In early May, 2013, I was nearing the conclusion of a major part of my life. Graduation from university was not only the finale of a five year growth period as a young adult, it was also the end of all I knew up to that point. Thirteen years of school in Johnstown, Pennsylvania, followed by another five at Penn State University, I was finally entering the life all of those years were preparing for.
It was September of that year when I started my first career job at Advanced GeoServices in West Chester, Pennsylvania. Everything seemed to be going really well; within a few months of graduating, I was working in the discipline I went to college for and truly enjoyed. I was proud. Everything was going “as it was supposed to.” I started work early, completed my tasks, went to the gym that was thirty feet across the parking lot from my office, and went home. Every day was pretty similar. I was comfortable. What I didn’t know at that time was comfort can be dangerous. It can absorb your desire to grow like a dry sponge, lull you into a false sense of accomplishment in a heartbeat as if you’ve been groomed by society to be average. It’s amazing how fast this can happen. After three months of this new life, I had to change something.
I began to seek out local sports leagues (baseball, softball, soccer, flag football), but nothing gave me the feeling I would be satisfied. Out of curiosity, I searched for a list of Olympic Sports; I had always dreamed about representing the United States at a higher level. “What am I thinking,” I asked? “How could I actually get into one of these sports?” I second-guessed all of my emotions. “Am I crazy to be researching this? What sport can I just jump into with no previous experience?” I took a deep breath and sighed, figuring I’d continue to scroll just to see all of the sports. The search seemed to be for not.
I decided to read into some of the more interesting sports. Whether by chance or fate, I clicked on Bobsled & Skeleton first. I pushed my dinner plate to the side as my eyes lit up. “There’s no way,” I thought. The required skillsets seemed to fit me really well, and no previous experience was needed! “Is this happening? Am I going to do this?” I thought for a few seconds, watching the snow fall outside my dining room window, and nodded. That was it – I decided at that moment I was going to leave my comfort zone.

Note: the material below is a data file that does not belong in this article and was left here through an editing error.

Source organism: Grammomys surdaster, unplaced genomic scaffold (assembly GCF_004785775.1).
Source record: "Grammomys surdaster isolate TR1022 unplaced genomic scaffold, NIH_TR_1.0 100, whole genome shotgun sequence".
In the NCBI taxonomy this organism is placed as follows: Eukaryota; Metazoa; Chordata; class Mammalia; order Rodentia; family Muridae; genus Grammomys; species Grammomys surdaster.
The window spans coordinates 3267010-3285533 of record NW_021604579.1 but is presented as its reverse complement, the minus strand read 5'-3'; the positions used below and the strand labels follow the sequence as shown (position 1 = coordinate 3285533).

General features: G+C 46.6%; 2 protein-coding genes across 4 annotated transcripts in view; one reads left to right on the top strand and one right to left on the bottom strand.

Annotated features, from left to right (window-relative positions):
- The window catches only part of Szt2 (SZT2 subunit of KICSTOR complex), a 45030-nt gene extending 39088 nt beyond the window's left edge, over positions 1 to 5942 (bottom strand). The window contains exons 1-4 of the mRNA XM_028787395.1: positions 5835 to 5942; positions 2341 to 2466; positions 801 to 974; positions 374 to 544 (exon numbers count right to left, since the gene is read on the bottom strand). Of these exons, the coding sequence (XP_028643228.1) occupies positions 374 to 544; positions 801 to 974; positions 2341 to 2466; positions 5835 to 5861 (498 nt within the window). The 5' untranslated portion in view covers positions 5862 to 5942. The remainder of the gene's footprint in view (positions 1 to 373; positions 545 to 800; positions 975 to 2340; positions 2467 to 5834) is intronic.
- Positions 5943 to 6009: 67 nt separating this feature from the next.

I began digging deeper, looking up training programs and testimonials from current and previous athletes, as well as past “combine” dates and results. Making this team would be my goal, although I told no one. This was going to be my fight that I needed to self-motivate, all while progressing my career in the working world.
On May 2nd, 2016, at 9:48am, I finally signed up for the July 9th combine in Bradenton, FL to tryout.
It was a long journey, as cliché as it sounds. It’s amazing how many potholes and road blocks you see if you travel far enough: changing jobs, moving to another state 1,000 miles away, getting strep throat once or twice every two months, having a tonsillectomy and losing 14% of my bodyweight, dealing with a lower back injury, as well as all of the other daily battles we all have. Yet, what’s also amazing is how easy it is to get past all of them when what’s pulling you is strong enough – a decision.